[The speech delivered in English online by Comrade Provash Ghosh, General Secretary, SUCI(C), on 13 August 2021 on the occasion of observance of 45th Memorial Day of Comrade Shibdas Ghosh, Founder General Secretary of SUCI (C), our leader, teacher and guide and an outstanding Marxist thinker of the era, is being published in instalments. This is the first instalment.]
Comrade President, Comrades and Friends,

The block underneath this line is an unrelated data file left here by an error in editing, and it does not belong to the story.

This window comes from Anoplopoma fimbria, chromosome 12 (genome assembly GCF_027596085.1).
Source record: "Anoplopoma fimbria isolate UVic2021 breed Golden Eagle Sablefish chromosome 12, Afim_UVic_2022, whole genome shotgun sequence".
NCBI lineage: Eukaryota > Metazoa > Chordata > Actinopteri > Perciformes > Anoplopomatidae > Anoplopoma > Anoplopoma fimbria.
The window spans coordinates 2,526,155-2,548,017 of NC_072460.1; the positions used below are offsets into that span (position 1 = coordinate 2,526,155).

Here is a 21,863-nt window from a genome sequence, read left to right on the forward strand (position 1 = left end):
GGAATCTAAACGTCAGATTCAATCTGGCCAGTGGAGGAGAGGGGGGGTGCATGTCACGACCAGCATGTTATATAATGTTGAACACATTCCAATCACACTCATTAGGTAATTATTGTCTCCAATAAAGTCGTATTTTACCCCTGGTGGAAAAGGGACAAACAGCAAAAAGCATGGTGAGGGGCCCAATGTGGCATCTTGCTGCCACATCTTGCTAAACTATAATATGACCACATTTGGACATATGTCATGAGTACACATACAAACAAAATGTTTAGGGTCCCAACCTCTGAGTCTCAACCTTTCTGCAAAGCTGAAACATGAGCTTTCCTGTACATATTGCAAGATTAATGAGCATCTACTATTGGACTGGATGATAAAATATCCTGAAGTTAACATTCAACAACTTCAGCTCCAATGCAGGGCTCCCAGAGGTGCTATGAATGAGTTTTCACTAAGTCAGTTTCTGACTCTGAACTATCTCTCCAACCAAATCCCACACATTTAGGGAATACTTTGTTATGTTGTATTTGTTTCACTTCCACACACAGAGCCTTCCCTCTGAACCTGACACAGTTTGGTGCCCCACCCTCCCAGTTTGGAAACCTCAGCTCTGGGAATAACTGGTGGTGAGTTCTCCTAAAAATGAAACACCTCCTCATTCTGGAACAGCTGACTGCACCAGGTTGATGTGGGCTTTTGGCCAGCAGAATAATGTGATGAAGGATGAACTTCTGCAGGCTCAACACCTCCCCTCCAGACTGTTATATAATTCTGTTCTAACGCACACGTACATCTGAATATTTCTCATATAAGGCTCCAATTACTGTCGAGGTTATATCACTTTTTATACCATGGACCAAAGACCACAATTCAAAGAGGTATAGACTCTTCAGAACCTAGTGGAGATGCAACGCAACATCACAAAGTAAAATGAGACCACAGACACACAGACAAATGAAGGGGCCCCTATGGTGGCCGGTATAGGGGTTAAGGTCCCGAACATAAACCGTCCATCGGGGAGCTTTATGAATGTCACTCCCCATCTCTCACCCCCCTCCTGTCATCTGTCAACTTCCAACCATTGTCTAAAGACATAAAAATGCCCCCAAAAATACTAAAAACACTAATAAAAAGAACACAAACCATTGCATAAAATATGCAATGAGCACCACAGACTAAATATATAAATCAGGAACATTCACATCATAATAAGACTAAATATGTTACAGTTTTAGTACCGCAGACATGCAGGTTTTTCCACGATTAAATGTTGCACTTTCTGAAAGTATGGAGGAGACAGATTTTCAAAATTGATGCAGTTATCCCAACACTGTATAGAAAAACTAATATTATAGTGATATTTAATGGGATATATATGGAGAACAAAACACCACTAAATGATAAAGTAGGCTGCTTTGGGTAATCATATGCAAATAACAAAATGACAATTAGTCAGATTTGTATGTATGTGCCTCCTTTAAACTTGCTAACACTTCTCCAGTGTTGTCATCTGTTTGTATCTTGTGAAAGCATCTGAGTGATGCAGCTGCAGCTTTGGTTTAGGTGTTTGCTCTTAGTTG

On this occasion, I will begin with reading a few words from a speech of our great Leader Comrade Shibdas Ghosh. ‘‘…When this Party was in the formative stage, we had nothing- no money, no hands, no place to stay. Nobody knew us. How old were we at that time? I was then quite a young man, a person of very young age- and I was telling that there was no genuine revolutionary party in India. Such a party was needed here. After hearing our logic, some people said: ‘Yes, such a party should be built up. Your logic is correct. But only a mad man can think of this. Is it easy to build up a Party? So many big parties are there. They are failing to keep their parties intact. Those are breaking up. So many things are occurring within them. In such a situation, you – who are completely unknown, have no experienced persons with you, no famous leader with you, no publicity is there in favour of you — how would you do such a thing?’ Whenever we talked of building a genuine communist party, people used to taunt us. They laughed at us, calling our thinking as utopian. I did not also go for arguments with them. Rather I used to put questions before them. ‘Okay, I accept your point that nothing could be done. I would not be able to do anything; then you suggest, what am I to do? Should I be a servant of this system; be a bootlicker of this system? Should I sell my conscience? Shall I act, going against my conscience? I cannot do that.’ My words to my colleagues were: ‘Those of you who are ready to struggle along with me can stay, but those who cannot fight like that are free to leave me. If I go without food and die on the streets, I shall die but die with honour, die raising my head high. When I shall die on the street from hunger, then too, I shall be able to protest against any injustice. I can be killed with bullets, but I cannot be bought. But the truth I have understood is that if a new revolutionary Party is not built, whatever sacrifices and bloodshed be there in course of traversing along the wrong path, all would go in vain. Emancipation of the masses would not come by. So a real or true ideology and genuine revolutionary party are necessary. Now I have two paths before me to choose from. Even after knowing all these, I can remain silent, and do nothing and thereby sell my conscience, degrade myself, give up fighting, fail to jump into struggle. Whether I shall win or face defeat, I do not know. Only history would tell that.’’ These words are from a valuable speech of our departed great leader and teacher, Comrade Shibdas Ghosh. The speech is yet to be published.